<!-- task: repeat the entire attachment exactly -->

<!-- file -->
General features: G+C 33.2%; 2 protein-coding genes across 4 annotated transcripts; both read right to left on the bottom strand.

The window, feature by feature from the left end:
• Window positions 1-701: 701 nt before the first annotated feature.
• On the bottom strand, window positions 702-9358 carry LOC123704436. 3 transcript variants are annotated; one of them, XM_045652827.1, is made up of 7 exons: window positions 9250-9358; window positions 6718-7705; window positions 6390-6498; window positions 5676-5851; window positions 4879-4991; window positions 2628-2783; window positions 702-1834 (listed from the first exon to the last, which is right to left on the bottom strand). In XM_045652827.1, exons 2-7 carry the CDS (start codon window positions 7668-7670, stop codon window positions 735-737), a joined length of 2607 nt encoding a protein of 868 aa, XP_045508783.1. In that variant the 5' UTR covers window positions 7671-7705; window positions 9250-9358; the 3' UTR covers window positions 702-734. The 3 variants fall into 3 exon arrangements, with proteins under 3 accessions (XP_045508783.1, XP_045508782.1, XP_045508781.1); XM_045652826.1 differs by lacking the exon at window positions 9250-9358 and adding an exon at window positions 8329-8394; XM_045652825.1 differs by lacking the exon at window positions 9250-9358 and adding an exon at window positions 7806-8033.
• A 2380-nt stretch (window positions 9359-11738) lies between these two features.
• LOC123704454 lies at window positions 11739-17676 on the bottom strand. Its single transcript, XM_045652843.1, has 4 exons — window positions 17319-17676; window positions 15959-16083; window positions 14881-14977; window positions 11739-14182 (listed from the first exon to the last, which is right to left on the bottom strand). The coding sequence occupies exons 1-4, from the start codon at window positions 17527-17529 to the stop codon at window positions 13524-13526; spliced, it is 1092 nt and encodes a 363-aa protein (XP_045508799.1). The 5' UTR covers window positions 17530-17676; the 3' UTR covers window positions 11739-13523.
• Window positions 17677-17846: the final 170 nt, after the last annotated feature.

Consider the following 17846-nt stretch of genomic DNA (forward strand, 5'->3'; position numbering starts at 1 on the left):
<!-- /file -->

General features: G+C 33.2%; 2 protein-coding genes across 4 annotated transcripts; both read right to left on the bottom strand.

The window, feature by feature from the left end:
• Window positions 1-701: 701 nt before the first annotated feature.
• On the bottom strand, window positions 702-9358 carry LOC123704436. 3 transcript variants are annotated; one of them, XM_045652827.1, is made up of 7 exons: window positions 9250-9358; window positions 6718-7705; window positions 6390-6498; window positions 5676-5851; window positions 4879-4991; window positions 2628-2783; window positions 702-1834 (listed from the first exon to the last, which is right to left on the bottom strand). In XM_045652827.1, exons 2-7 carry the CDS (start codon window positions 7668-7670, stop codon window positions 735-737), a joined length of 2607 nt encoding a protein of 868 aa, XP_045508783.1. In that variant the 5' UTR covers window positions 7671-7705; window positions 9250-9358; the 3' UTR covers window positions 702-734. The 3 variants fall into 3 exon arrangements, with proteins under 3 accessions (XP_045508783.1, XP_045508782.1, XP_045508781.1); XM_045652826.1 differs by lacking the exon at window positions 9250-9358 and adding an exon at window positions 8329-8394; XM_045652825.1 differs by lacking the exon at window positions 9250-9358 and adding an exon at window positions 7806-8033.
• A 2380-nt stretch (window positions 9359-11738) lies between these two features.
• LOC123704454 lies at window positions 11739-17676 on the bottom strand. Its single transcript, XM_045652843.1, has 4 exons — window positions 17319-17676; window positions 15959-16083; window positions 14881-14977; window positions 11739-14182 (listed from the first exon to the last, which is right to left on the bottom strand). The coding sequence occupies exons 1-4, from the start codon at window positions 17527-17529 to the stop codon at window positions 13524-13526; spliced, it is 1092 nt and encodes a 363-aa protein (XP_045508799.1). The 5' UTR covers window positions 17530-17676; the 3' UTR covers window positions 11739-13523.
• Window positions 17677-17846: the final 170 nt, after the last annotated feature.

Consider the following 17846-nt stretch of genomic DNA (forward strand, 5'->3'; position numbering starts at 1 on the left):